Are you a procrastinator or not? Most people can answer that question. You know whether you are a chronic procrastinator or whether you ascribe to the “don’t put off ’til tomorrow what you could do today” mantra. But what does that tell us about your brain? If you are a procrastinator, you probably have a larger amygdala — one of the brain structures of the limbic system involved in emotion, particularly fear — and the connections between that larger amygdala to your anterior cingulate cortex (ACC) are probably less strong. The ACC monitors the salience of emotions, particularly fear, and plays a role in initiating action.
The researchers who discovered this explained that this may cause you to focus on the potential negative consequences of the action and lets the fear of those interfere with getting started on the task.
While the research was with adults, we can recognize procrastination in younger individuals as well. We hear all the time from teachers and parents about students who procrastinate studying for a test or writing a paper until the last moment. Students develop all kinds of rationalizations aroundy why this is an effective strategy for them (rather than merely letting their emotional system rule the day). They may say it makes sure the information is fresh in their ind or that they get more done in less time when they are under a time crunch. Unfortunately, having information fresh in one’s mind is not the same as having learned it well. And as for getting more done in less time, if no real learning gets accomplished, then they might as well have spent the time on their favorite video game. The facts of the matter are that the research on spaced practice is overwhelming. Studying a little at a time over several days is more effective than a single study session that is longer. This is one of the aspects of how our brains learn that we discussed in a Nepris session with high school students.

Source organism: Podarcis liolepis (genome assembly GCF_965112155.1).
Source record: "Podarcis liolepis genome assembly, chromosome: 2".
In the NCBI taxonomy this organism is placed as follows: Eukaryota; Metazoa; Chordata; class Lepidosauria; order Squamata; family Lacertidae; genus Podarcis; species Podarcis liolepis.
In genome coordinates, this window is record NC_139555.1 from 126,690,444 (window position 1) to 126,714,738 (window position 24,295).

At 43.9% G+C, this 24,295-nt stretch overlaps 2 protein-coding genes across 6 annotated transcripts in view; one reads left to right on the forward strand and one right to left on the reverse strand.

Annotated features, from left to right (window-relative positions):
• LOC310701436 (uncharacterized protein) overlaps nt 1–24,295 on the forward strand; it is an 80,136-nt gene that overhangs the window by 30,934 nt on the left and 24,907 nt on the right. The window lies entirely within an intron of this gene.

But just because your brain is “wired” a certain way, for example to make you predisposed to procrastinate, that doesn’t get you off the hook. As Alice Walton put it in a recent Forbes article, “In fact, there’s a neurological underpinning for just about every behavior we do but, happily, the brain is very plastic and able to rewire, with repeated practice at something.”
So, if you tend to procrastinate, you don’t have to remain victim to the neuroscience of procrastination. The wonderful thing about our brains is that they are plastic. Neuroplasticity is how the scientists refer to the amazing malleability of our brains throughout life. Not only can you teach an old dog new tricks, you can literally talk yourself out of procrastination. Best of all, it becomes easier over time. The more you exercise the part of your brain that regulates the fear of the negative consequences of getting started on whatever it is, the easier it will become. In this way, as many others, you can rewire your own brain to a greater degree than you believe.
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